11. MacDonald said


    Those are very good points, I agree, although Seth Kalichman’s stuff is so amateurish in general that it’s difficult to determine what’s deliberate and what’s pure incompetence.

    Prof. Bauer:

    Cathy is, as we know, extremely romantic and “SO”, acronym for “Significant Other”, is one of her sweetest nothings.

    In some relationships it could mean “Senior Officer” as well, but I doubt it’s the case here.

  12. Edward Kamau said

    Here is a link to an article on false positives to add to the stash. This is in Kenya’s Daily Nation newspaper. It refers to some academic paper as well.


    • Henry Bauer said

      Edward Kamau:

      Thank you! Our library doesn’t have this issue of the academic journal yet, but here’s the Abstract:

      “Sensitivity And Specificity Of Hiv Rapid Tests Used For Research And Voluntary Counselling And Testing
      Request Article ” by O Anzala, J Sanders, A Kamali, M Katende, GN Mutua, E Ruzagira, G Stevens, M Simek, M Price
      Background: HIV rapid tests (RT) are a quick and non-technically demanding means to perform HIV voluntary counselling and testing (VCT) but understanding their limitations is vital to delivering quality VCT.
      Objective: To determine the sensitivity and specificity of HIV rapid tests used for research and voluntary counselling and testing at four sites in East Africa.
      Design: Cross-sectional study.
      Setting: Masaka District, Uganda; a sugar plantation in Kakira, Uganda; Coastal Villages in the Kilifi District of Kenya; and the Urban slum of Kangemi located West of Nairobi, Kenya.
      Subjects: Six thousands two hundred and fifty five consenting volunteers were enrolled into the study, and 675 prevalent HIV infections were identified.
      Results: The RT sensitivity tended to be high for all assays at all sites (97.63-100%) with the exception of the Uni-Gold assay (90.24% in Kangemi, 96.58% in Kilifi). Twenty four RT results were recorded as ‘weak positives’, 22 (92%) of which were negative by ELISA. There was a high rate of RT false positives in Uganda (positive predictive values ranging from 45.70% to 86.62%).
      Conclusions: The sensitivity and specificity of the RT varied significantly across sites. The rate of RT misclassification in Uganda suggests that a multiple test algorithm may be preferable to a single test as screener for HIV VCT.
      East African Medical Journal Vol. 85 (10) 2008: pp. 500-504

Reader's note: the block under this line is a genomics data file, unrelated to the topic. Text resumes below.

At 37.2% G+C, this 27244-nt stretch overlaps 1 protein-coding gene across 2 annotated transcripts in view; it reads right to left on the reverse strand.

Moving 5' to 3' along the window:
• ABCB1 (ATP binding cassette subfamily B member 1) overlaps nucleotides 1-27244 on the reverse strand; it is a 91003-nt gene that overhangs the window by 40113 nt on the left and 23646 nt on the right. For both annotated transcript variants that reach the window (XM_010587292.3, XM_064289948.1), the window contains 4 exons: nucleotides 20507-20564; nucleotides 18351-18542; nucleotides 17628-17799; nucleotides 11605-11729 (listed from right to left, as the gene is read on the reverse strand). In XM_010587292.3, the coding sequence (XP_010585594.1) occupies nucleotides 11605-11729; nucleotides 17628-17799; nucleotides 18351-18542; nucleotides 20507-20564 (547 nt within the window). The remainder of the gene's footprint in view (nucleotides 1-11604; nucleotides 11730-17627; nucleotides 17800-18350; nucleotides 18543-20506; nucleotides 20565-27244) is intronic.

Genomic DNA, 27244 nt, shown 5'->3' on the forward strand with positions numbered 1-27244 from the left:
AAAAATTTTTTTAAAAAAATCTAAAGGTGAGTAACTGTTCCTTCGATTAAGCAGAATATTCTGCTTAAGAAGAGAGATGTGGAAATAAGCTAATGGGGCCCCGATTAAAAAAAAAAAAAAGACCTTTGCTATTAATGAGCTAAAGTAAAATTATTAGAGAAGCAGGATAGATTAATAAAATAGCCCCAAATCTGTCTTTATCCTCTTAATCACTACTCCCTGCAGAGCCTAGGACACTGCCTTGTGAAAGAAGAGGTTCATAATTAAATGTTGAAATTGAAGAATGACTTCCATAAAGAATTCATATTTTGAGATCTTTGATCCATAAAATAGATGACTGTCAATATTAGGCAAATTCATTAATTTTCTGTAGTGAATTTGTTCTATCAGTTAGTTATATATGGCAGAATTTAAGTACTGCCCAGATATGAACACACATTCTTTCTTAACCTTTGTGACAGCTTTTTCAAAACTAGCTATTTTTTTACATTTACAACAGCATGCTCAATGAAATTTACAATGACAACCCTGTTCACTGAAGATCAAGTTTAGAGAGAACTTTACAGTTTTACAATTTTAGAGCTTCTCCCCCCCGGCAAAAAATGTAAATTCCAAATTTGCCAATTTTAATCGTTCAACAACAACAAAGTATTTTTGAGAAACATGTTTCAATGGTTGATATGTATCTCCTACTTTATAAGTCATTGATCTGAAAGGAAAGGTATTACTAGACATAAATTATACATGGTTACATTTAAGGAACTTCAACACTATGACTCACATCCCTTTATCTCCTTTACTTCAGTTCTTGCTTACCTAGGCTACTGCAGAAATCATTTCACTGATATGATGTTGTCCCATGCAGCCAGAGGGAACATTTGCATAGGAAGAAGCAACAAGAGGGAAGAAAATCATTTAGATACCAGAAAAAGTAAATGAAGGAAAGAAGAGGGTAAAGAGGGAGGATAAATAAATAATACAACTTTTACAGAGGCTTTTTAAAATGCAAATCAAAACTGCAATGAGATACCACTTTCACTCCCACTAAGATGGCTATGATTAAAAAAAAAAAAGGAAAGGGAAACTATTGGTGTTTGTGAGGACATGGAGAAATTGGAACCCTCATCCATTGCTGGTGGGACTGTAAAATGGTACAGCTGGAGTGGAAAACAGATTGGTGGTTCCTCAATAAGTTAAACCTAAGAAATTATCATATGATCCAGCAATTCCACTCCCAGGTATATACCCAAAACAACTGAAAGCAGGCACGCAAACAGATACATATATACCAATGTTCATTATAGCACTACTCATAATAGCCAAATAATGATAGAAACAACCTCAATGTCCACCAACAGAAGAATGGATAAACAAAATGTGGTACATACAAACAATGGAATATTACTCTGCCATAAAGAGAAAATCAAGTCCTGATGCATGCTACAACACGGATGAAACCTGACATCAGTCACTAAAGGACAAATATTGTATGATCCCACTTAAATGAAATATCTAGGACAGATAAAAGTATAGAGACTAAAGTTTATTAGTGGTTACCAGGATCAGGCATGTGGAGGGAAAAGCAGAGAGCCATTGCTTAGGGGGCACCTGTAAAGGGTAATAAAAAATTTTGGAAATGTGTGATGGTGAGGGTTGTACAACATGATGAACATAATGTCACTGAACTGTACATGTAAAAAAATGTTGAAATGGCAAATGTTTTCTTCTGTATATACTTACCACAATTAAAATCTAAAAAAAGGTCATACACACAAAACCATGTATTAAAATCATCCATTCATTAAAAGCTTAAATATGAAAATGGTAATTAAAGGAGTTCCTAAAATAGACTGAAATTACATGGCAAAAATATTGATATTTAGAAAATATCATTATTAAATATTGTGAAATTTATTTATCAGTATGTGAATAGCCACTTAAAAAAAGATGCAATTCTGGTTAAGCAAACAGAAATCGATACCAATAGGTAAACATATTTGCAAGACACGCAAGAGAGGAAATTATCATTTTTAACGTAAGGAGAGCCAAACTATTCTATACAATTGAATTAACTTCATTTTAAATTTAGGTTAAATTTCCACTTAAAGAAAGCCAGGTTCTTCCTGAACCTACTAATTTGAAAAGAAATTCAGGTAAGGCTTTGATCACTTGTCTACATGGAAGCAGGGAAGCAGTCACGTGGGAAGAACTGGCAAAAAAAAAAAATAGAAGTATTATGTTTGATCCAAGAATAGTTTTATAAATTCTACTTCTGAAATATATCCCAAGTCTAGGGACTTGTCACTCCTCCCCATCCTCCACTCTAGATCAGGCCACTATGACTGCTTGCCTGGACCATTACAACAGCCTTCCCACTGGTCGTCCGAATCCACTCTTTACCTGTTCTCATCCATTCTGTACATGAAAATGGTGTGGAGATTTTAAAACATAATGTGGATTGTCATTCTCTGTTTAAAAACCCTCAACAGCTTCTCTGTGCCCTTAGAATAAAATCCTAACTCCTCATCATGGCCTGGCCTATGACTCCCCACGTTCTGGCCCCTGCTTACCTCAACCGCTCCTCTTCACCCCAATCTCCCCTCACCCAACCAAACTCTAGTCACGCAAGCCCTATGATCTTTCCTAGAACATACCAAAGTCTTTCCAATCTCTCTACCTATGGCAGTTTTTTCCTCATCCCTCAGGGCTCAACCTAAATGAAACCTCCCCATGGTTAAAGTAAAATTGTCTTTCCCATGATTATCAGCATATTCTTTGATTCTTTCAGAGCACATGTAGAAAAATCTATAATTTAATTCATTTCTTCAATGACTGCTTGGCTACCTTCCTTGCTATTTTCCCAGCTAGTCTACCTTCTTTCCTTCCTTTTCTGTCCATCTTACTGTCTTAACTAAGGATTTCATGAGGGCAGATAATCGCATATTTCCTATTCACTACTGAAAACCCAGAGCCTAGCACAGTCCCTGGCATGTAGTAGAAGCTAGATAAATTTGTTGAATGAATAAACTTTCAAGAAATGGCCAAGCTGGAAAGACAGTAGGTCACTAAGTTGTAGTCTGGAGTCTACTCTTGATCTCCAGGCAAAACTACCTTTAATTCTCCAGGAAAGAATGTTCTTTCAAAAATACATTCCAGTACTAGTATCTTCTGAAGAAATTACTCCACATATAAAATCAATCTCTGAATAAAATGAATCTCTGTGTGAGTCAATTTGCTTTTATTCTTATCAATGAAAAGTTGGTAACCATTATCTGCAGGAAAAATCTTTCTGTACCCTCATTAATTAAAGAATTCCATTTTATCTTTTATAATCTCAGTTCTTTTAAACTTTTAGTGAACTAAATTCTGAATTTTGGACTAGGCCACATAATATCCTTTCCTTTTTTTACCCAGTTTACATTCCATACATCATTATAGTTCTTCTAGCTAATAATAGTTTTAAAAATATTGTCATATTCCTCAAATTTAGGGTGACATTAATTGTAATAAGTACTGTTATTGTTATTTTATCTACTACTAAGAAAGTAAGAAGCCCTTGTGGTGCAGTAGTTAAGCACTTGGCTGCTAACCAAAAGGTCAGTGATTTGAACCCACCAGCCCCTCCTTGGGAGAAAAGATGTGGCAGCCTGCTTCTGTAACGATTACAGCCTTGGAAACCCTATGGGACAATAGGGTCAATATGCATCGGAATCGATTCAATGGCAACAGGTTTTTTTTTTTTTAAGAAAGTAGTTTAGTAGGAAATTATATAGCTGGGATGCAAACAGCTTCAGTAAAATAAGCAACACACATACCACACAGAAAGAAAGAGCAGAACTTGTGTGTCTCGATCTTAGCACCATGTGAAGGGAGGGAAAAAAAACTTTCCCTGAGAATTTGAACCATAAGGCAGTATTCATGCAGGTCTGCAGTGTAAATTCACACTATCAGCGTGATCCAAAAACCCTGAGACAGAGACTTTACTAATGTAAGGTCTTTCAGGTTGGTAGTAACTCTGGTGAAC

13. Dave said

    Here is a short summary of Kalichman’s book:

    Denying Denialists Who Deny the Undeniable

    Denialists are a group of scientists and lay people who deny undeniable facts. Therefore, they are in denial. This rampant form of denialism leads to an extreme form of denial, which undeniably, results from their denial of the undeniable. To the extent that they continue to deny that which the consensus asserts is undeniable, they will continue to be Denialists. To be sure, this denialism stems from deep-rooted feelings of denial, but if they continue to cite Robert Gallo and deny the undeniable, their denialism will continue to dominate their view of AIDS.

  14. Sadun Kal said

    Well… I’m glad we moved on to more serious matters from my silly “neologism”. But I’ll still point out a problem I perceive with “Scientism”:

    A follower of Scientism is…? A Scientist?

    I don’t like that. How do we know which scientists are scientists and which scientists are non-scientists and which non-scientists are scientists? I mean it’s confusing.

    Scientian, Scientianist, Scientigion, Scienslim, Sciendaoist, Scientigulous… all work better in that sense I guess.

    • Henry Bauer said

      Sadun Kal:
      An advantage of not having a word for those who perpetrate scientism is that one cannot be ad hominem about it. In other words, one can label a particular statement or viewpoint as scientism, but one doesn’t thereby claim that any person is invariably scientistic.

  15. MacDonald said

    “Scientigulous” isn’t bad, but how about “scientigulism”, does it work as well?

    Moreover, you missed an important root of the word “religulous”, namely
    “ridiculous”. The two words are very close phonetically.

    • Henry Bauer said

      Actually I seem to recall that’s what Maher had in mind. I was being too gentle 😉

  16. Sadun Kal said

    Hmm yes… we don’t want to fall into the “denialism” trap like the AIDS establishment I guess. Scientism it is then. And if we ever use the word scientist as an ad-hominem it’ll be a secret ad-hominem, and it won’t have any effect on the real discussion, I guess.🙂

  17. LaVaughn said


    I generally refer to practitioners of scientism as scienticians. That’s probably because I watch “The Simpsons” way too much.

  18. Cathy said

    MacDonald I am NOT romantic in the slightest — except when it comes to cats (okay — I admit I am the mad cat lady from the Simpsons). And thanks for clarifying SO — I just feel a bit old using the term “boyfriend” and not quite “hip” enough to use the word “partner” (it leads to all kinds of misconceptions — trust me on that).
    I have seen the trailer and excerpts of Religulous but has anyone seen it in its entirety?
    I admit I have a crush on Bill Maher (and Jon Stewart and Stephen Colbert) — maybe that makes me romantic!

  19. Cathy said

    Umm, I did post a potted summary of Kalichman’s research on in response to his shameless sock puppet posting of a chapter of one of his previous tedious books but the whole thing appears to have been deleted from the site. But, from memory, most of Herr Kalichman’s “studies” have been along the lines of finding ways to “ensure adherence” to HIV medications (yes, please do chew on the connotations).
    Kalichman suffers some type of weird Stockholm Syndrome by appearing to have attached himself like a newborn bubba to the teat of Nazi-ism of the HIV-AIDS establishment.